Francis Ford Coppola
2019 Inspiring Italy Wine Cruise
Ports of Call
Lord Byron called Venice (Venezia) "a fairy city of the heart." La Serenissima, "The Most Serene," is an improbable cityscape of stone palaces that seem to float on water, a place where cats nap in Oriental marble windowsills set in colorful plaster walls. Candy-stripe pylons stand sentry outside the tiny stone docks of palazzi whose front steps descend into the gently lapping waters of the canals that lace the city.
A whimsical stroll through the city can lead one to a hidden world of ornately decorated piazzas and shops. As you explore colorful marketplaces and busy town squares, marvel at a priceless legacy of Baroque architecture. Admire the richness of St. Mark's Basilica and the lavishness of the Palazzo Ducale. Getting lost in Venice can be a truly delightful experience. The place of dreams, this romantic city will live long in your memory.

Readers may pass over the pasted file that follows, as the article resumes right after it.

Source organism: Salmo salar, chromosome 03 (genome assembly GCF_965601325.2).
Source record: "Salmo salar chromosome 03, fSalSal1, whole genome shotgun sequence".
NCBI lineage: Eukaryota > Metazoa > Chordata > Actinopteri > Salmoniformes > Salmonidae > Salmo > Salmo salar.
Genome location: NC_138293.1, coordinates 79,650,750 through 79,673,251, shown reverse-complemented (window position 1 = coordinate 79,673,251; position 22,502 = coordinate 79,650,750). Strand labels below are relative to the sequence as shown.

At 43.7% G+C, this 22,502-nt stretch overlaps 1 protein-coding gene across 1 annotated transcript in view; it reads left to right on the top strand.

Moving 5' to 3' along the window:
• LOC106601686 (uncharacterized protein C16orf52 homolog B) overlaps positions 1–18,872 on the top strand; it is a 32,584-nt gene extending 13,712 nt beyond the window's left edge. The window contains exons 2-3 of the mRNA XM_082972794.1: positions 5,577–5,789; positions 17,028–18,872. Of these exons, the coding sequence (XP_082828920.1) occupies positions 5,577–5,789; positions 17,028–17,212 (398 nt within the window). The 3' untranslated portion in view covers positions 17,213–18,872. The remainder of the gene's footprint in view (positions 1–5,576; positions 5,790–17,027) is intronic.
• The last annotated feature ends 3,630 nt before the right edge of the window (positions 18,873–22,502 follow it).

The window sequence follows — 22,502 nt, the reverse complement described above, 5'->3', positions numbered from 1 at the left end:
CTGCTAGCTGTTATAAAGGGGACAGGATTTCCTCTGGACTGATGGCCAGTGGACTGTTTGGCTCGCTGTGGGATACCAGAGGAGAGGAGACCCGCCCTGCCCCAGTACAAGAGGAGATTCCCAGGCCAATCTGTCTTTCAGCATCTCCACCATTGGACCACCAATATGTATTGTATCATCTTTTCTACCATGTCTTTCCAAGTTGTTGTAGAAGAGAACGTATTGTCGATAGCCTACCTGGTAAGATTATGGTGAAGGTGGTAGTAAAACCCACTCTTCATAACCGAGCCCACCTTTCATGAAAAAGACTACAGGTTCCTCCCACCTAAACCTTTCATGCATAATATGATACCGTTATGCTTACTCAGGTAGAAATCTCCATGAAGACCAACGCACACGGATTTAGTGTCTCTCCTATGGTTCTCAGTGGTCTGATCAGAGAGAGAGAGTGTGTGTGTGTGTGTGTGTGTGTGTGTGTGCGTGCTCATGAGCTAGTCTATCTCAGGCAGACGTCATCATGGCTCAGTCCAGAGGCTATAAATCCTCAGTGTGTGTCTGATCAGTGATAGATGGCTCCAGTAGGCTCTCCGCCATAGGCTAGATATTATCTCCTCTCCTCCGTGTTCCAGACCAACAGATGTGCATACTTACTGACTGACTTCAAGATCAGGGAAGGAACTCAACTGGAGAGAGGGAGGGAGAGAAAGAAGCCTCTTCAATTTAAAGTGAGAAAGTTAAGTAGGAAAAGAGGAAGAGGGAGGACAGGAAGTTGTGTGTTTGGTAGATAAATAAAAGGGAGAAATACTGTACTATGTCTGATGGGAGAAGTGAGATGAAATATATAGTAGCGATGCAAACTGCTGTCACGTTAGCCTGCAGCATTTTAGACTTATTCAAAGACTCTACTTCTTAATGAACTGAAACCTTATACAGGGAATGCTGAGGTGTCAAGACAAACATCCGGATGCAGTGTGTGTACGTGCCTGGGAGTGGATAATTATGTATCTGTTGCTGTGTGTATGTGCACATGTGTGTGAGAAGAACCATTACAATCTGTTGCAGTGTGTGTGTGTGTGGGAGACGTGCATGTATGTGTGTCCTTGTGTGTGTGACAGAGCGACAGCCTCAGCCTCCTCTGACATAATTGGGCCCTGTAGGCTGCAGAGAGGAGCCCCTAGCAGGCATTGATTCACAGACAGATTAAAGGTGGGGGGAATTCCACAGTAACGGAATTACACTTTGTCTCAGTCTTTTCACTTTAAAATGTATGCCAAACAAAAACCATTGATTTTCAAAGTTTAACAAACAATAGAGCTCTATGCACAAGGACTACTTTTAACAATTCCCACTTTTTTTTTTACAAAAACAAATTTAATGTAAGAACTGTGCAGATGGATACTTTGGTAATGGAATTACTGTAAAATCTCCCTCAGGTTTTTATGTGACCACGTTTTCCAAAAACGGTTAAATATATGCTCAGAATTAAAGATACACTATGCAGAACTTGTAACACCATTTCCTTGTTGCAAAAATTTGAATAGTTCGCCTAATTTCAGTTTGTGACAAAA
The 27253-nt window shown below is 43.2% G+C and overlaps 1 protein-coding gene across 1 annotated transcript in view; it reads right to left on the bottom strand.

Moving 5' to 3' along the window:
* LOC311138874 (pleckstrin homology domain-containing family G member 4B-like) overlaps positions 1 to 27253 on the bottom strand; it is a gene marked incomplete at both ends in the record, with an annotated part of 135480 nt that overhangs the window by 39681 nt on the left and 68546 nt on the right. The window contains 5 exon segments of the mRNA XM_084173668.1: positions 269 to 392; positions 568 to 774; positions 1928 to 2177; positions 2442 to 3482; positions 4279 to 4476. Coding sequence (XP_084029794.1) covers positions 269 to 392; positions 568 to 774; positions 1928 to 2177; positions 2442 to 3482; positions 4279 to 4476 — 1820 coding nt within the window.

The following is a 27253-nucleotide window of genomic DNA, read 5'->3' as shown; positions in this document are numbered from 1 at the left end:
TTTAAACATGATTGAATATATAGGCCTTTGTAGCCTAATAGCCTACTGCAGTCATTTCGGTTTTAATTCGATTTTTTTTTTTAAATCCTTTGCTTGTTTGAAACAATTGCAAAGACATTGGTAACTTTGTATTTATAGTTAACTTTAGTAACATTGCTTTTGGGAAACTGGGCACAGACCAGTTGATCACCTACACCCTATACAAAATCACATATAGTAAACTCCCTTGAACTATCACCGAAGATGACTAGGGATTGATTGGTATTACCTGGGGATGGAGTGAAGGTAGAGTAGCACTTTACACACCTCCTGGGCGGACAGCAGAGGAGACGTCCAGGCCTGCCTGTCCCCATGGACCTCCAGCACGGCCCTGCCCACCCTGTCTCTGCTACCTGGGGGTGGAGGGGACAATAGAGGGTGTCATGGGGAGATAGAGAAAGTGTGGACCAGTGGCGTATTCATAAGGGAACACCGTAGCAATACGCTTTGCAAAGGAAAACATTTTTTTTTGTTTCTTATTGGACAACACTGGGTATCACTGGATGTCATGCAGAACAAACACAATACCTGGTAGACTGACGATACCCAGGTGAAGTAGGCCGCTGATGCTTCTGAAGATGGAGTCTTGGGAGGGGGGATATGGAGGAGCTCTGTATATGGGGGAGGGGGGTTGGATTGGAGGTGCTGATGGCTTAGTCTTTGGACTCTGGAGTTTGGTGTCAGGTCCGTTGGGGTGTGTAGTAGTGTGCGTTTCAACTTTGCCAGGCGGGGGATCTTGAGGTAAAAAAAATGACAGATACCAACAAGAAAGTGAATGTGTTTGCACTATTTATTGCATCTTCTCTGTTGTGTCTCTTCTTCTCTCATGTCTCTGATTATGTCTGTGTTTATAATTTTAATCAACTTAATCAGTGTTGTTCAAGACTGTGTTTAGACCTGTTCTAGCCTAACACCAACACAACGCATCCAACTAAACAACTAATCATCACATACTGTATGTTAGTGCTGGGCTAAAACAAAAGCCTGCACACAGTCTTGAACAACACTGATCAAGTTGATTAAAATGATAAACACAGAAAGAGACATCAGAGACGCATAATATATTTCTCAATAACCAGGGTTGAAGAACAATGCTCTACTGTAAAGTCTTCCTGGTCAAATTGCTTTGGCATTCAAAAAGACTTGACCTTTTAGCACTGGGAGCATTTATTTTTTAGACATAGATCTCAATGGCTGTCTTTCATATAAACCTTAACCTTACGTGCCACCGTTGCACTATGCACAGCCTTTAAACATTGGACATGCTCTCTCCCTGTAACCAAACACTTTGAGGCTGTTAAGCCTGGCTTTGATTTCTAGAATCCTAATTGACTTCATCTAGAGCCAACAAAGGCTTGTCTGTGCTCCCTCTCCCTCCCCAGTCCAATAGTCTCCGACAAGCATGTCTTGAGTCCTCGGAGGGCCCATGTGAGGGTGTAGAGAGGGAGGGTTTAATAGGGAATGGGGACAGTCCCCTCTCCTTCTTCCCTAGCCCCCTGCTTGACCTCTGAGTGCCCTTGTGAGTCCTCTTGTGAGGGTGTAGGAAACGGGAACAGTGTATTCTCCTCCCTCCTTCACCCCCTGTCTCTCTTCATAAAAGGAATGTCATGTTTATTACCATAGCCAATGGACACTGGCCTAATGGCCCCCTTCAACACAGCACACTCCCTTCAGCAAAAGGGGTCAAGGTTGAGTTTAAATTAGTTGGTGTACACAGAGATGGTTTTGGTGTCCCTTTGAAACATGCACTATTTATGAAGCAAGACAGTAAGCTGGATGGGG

Umbria (Ancona), Italy
Set picturesquely above the Adriatic Sea, Ancona has only recently been discovered by tourists. Although founded in the 4th century B.C., the city still retains several ancient monuments and buildings from its colorful past. The city not only serves as a busy seaport, offering regular ferry service to Croatia and Greece, but it is also widely known for its production of accordions, electric organs and guitars. Stroll through town and discover the pleasures of its spacious squares, churches and historic sights, not to mention white sand beaches that surround it. Or travel through the scenic countryside to beautiful Urbino, a UNESCO World Heritage Site and birthplace of Raphael, and visit the magnificent Palazzo Ducale, designed by renaissance masters.
Sprawled across seven legendary hills, romantic and beautiful Rome was one of the great centers of the ancient world. Although its beginning is shrouded in legend and its development is full of intrigue and struggle, Rome has always been and remains the “Eternal City.” Its greatest splendor was experienced during the 1st and 2nd centuries when art flourished, monumental works of architecture were erected, and the mighty Roman legions swept outward, conquering much of the known world.